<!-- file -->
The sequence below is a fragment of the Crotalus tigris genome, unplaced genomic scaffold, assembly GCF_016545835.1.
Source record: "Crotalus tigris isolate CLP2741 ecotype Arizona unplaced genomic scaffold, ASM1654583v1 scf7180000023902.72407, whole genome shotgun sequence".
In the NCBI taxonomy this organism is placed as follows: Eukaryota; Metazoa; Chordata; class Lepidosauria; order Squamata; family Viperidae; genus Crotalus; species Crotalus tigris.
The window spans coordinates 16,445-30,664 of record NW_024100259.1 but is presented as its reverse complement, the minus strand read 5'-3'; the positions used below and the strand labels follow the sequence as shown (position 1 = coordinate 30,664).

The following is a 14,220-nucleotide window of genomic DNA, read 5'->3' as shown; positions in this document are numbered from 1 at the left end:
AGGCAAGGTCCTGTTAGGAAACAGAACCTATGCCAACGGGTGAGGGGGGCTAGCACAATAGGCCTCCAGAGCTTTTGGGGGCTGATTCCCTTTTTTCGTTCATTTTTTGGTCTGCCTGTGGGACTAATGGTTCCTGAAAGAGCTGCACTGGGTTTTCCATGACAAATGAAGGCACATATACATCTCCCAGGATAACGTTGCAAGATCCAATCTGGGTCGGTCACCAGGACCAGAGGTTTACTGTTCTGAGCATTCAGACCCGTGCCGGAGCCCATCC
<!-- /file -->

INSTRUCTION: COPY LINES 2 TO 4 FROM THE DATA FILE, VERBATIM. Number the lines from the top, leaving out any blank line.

Source record: "Crotalus tigris isolate CLP2741 ecotype Arizona unplaced genomic scaffold, ASM1654583v1 scf7180000023902.72407, whole genome shotgun sequence".
In the NCBI taxonomy this organism is placed as follows: Eukaryota; Metazoa; Chordata; class Lepidosauria; order Squamata; family Viperidae; genus Crotalus; species Crotalus tigris.
The window spans coordinates 16,445-30,664 of record NW_024100259.1 but is presented as its reverse complement, the minus strand read 5'-3'; the positions used below and the strand labels follow the sequence as shown (position 1 = coordinate 30,664).